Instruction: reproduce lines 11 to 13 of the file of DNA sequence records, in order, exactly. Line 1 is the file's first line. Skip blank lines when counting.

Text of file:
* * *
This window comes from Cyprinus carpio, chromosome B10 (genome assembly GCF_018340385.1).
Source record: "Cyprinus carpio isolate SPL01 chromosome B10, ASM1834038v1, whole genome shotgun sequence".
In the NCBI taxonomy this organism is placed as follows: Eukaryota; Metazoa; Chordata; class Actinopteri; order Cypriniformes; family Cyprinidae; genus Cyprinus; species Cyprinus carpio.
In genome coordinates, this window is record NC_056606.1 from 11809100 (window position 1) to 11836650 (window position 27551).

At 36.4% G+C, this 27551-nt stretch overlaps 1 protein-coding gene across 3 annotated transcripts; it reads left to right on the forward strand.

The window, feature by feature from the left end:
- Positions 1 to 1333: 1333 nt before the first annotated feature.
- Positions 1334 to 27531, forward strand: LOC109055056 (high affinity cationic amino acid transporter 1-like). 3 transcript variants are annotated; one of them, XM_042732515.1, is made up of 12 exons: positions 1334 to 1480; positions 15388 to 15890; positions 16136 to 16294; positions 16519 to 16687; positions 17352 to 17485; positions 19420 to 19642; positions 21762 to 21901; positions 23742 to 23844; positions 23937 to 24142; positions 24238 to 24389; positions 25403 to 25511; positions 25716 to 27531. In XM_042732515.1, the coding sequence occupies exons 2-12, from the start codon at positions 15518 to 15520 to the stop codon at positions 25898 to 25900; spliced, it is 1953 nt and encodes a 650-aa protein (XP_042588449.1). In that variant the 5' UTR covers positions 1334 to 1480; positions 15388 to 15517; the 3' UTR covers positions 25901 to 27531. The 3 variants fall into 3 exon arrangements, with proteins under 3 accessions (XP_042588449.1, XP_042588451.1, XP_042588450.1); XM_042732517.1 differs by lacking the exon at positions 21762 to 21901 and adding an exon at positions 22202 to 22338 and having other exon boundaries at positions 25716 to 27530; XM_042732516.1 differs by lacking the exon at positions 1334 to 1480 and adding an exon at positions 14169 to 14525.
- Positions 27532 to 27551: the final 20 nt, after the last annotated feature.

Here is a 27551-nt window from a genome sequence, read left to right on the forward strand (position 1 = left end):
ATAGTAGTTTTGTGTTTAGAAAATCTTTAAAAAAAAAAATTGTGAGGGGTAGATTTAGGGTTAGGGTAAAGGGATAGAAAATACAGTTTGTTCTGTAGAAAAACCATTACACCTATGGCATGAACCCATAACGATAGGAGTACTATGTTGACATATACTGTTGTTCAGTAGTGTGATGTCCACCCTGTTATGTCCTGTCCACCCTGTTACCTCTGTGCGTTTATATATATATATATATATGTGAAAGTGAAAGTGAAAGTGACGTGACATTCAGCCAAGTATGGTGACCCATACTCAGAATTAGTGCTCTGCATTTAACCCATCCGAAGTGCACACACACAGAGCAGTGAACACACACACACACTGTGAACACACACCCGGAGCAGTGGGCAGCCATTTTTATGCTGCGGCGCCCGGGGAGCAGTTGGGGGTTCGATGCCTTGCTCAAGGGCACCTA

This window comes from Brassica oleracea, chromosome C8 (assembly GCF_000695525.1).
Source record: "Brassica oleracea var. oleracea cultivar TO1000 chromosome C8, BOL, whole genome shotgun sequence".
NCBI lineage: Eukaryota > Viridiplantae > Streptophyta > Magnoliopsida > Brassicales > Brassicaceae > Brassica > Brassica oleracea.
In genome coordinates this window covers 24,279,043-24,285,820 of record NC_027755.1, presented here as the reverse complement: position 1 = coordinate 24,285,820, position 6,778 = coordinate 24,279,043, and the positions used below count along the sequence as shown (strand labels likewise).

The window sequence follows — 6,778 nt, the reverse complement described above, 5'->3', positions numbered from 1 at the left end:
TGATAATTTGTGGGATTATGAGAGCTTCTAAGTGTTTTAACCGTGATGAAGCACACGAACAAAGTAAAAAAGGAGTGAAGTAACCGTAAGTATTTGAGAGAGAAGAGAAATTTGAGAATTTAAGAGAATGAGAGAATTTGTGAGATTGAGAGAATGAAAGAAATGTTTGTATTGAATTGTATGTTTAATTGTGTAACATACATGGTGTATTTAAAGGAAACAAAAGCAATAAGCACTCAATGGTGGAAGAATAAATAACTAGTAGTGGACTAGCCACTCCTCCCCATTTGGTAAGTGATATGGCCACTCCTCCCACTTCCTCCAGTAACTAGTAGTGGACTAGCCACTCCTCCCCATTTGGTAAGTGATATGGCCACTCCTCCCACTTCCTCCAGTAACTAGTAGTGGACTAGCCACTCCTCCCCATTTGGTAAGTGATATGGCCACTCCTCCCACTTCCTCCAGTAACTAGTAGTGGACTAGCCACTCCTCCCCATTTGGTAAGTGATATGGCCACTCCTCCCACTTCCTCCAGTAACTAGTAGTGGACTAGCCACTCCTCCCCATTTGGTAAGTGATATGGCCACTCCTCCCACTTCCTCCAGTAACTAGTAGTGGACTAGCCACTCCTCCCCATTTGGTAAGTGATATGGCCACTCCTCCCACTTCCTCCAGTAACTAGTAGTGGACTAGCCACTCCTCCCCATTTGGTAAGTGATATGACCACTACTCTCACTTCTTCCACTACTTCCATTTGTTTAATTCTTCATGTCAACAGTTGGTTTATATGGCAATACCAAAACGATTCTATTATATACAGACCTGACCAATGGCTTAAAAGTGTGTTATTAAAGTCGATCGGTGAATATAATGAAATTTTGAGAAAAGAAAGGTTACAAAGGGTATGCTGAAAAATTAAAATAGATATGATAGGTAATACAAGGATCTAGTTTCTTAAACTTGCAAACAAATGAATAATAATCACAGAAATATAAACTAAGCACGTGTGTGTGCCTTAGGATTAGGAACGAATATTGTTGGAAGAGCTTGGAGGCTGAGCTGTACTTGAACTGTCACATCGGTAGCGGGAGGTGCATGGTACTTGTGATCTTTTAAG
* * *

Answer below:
ATAGTAGTTTTGTGTTTAGAAAATCTTTAAAAAAAAAAATTGTGAGGGGTAGATTTAGGGTTAGGGTAAAGGGATAGAAAATACAGTTTGTTCTGTAGAAAAACCATTACACCTATGGCATGAACCCATAACGATAGGAGTACTATGTTGACATATACTGTTGTTCAGTAGTGTGATGTCCACCCTGTTATGTCCTGTCCACCCTGTTACCTCTGTGCGTTTATATATATATATATATATGTGAAAGTGAAAGTGAAAGTGACGTGACATTCAGCCAAGTATGGTGACCCATACTCAGAATTAGTGCTCTGCATTTAACCCATCCGAAGTGCACACACACAGAGCAGTGAACACACACACACACTGTGAACACACACCCGGAGCAGTGGGCAGCCATTTTTATGCTGCGGCGCCCGGGGAGCAGTTGGGGGTTCGATGCCTTGCTCAAGGGCACCTA

This window comes from Brassica oleracea, chromosome C8 (assembly GCF_000695525.1).
Source record: "Brassica oleracea var. oleracea cultivar TO1000 chromosome C8, BOL, whole genome shotgun sequence".